The show centers on her mother’s story and Lieu’s journey, clearly, but it’s very much a full-family story, too: the driving forces of flight from Vietnam; the long days among years of low-wage work to support the American Dream (which includes Ivy League-educated-professional children and BOGO coupons at the Sizzler); the unique pressures from aunties (“They’ll probably force-feed you, and then say you’re too fat”); the crowded extended-family house (13 people in a four-bedroom); and its emptiness when other family members left after her mother’s death.
The story pretty well stands on its own — on an empty stage, with minimal sound cues and simple, mood-matched lighting — but Lieu’s sharp performance of it shouldn’t be minimized. She’s expressive, she’s fluid (playing some 10 characters), and she’s funny.
In this latest version, local theatre superstar Sara Porkalob directs, and her influence throughout the show is obvious. That’s generally a good thing. In Porkalob’s own solo work, principally the Dragon cycle, she’s brought three generations of her Filipino American family’s story to stage, including several iterations of the first, Dragon Lady (about her storied gangster grandmother), which earned sold-out houses and three Gregory Awards. She’s known for playing countless characters, including family members of all ages, in rapid-fire succession. There are a few minor points of the show where Porkalob’s influence feels a little strong — namely, some of Lieu’s sibling interactions where I could hear Porkalob’s “Hey Junior!” “What, sis?” (from her latest family tale, Dragon Mama, and some iterations of Dragon Lady). But overall, the Lieu/Porkalob combo is an exceptional one — applying Porkalob’s winning formula of sharp wit, efficient storytelling, family drama, voices and gestures — which Lieu demonstrates by playing a whole family of characters convincingly, in seamless conversation, with little more than a quick pivot between them. It’s a quick 70 minutes, but feels complete — rich, efficient, effective.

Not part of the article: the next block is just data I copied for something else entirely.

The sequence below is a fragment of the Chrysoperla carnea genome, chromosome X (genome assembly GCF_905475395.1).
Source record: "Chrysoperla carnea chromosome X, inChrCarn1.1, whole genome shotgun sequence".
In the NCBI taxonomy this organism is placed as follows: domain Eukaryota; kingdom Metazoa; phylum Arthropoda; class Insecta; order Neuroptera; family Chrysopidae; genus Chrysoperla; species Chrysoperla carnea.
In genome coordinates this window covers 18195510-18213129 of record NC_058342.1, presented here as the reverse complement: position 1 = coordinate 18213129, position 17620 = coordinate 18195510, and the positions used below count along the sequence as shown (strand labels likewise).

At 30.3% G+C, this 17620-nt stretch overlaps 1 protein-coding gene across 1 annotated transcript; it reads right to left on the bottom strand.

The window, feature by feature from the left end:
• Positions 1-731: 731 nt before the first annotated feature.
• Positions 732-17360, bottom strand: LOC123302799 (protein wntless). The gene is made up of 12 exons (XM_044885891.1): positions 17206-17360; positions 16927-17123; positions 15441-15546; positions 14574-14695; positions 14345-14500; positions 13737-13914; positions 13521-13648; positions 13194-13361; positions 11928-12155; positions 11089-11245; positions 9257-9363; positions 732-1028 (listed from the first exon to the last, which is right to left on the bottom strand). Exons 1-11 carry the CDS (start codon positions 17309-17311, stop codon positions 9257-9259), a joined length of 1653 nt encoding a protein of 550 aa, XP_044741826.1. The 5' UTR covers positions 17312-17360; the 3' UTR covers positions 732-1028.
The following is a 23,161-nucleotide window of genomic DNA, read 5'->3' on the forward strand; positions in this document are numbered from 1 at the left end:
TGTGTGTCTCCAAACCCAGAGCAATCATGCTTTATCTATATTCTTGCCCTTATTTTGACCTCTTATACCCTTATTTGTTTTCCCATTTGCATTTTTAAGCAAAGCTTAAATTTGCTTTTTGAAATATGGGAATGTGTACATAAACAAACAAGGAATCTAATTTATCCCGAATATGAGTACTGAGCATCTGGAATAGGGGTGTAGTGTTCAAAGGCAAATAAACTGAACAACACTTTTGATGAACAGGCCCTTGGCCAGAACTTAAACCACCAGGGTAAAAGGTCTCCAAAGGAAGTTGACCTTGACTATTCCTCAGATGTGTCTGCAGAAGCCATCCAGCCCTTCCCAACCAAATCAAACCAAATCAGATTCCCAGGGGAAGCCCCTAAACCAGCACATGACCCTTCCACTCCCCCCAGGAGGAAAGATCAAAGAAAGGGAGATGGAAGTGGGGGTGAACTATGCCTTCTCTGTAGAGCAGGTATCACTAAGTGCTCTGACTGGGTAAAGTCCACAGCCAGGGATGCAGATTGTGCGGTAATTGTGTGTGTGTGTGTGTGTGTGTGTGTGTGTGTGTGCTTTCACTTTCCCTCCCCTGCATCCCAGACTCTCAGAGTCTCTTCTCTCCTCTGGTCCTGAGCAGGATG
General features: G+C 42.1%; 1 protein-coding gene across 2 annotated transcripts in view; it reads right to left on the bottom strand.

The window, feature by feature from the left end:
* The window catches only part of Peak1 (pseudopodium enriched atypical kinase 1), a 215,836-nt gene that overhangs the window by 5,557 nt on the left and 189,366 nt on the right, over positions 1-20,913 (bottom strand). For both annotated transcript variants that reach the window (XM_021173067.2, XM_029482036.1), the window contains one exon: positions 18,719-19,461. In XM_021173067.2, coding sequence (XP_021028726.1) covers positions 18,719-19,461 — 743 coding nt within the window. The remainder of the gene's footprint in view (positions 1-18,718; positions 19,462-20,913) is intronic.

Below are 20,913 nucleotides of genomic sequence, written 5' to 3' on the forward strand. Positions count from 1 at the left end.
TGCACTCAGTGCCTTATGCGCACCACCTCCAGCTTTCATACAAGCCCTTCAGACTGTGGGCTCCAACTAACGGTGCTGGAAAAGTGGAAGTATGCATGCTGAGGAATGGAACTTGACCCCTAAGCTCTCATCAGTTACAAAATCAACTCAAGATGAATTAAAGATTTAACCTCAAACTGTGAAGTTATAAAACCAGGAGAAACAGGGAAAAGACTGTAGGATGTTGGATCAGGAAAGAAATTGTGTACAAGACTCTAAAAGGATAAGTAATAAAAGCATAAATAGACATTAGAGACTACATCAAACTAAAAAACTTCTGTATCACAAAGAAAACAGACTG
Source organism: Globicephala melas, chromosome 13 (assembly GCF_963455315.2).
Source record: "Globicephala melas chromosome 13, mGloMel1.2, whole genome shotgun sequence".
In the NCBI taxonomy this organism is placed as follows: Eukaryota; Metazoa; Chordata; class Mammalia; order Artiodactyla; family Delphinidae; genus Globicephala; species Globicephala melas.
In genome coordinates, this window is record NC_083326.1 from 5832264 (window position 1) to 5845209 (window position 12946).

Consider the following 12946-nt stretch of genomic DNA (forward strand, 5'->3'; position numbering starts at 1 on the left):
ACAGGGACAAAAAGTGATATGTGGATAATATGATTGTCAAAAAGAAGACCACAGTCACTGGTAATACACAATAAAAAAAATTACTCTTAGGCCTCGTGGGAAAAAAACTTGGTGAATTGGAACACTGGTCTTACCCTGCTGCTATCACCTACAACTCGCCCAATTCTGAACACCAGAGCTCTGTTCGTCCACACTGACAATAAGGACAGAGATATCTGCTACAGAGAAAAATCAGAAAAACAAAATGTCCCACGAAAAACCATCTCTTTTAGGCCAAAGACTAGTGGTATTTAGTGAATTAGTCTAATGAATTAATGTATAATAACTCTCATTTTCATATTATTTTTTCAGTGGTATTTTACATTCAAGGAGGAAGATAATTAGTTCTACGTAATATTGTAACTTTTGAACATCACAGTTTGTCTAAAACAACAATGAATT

It’s a gift, to bring out personalities of generations with enough details to make their private conversations on stage feel dramatic and real; and, with heart and humor, to keep alive a story that’s much easier to let be covered up. Lieu’s mother, Ha Thuy Phuong, should be proud.
140 LBS runs through 2/20 at Theatre Off Jackson, in the International District (remaining shows are 7:30 pm Friday, 2 & 7:30 pm Saturday, 2 pm Sunday, 7:30 pm Wednesday; currently, the Friday, Saturday night, & Sunday matinee shows are sold out). Tickets $25, available here. (Financial accessibility note: only student & senior discounts currently listed; bus, light rail & trolley service ample in the area; parking is scarce (depending on nearby events), and closest street parking is metered every day but Sunday. Gender-neutral bathroom policy: restrooms are all gender-neutral, multi-stall. Physical accessibility: TOJ is wheelchair accessible, through an alley entrance; please contact venue ahead of time to ensure smooth access.)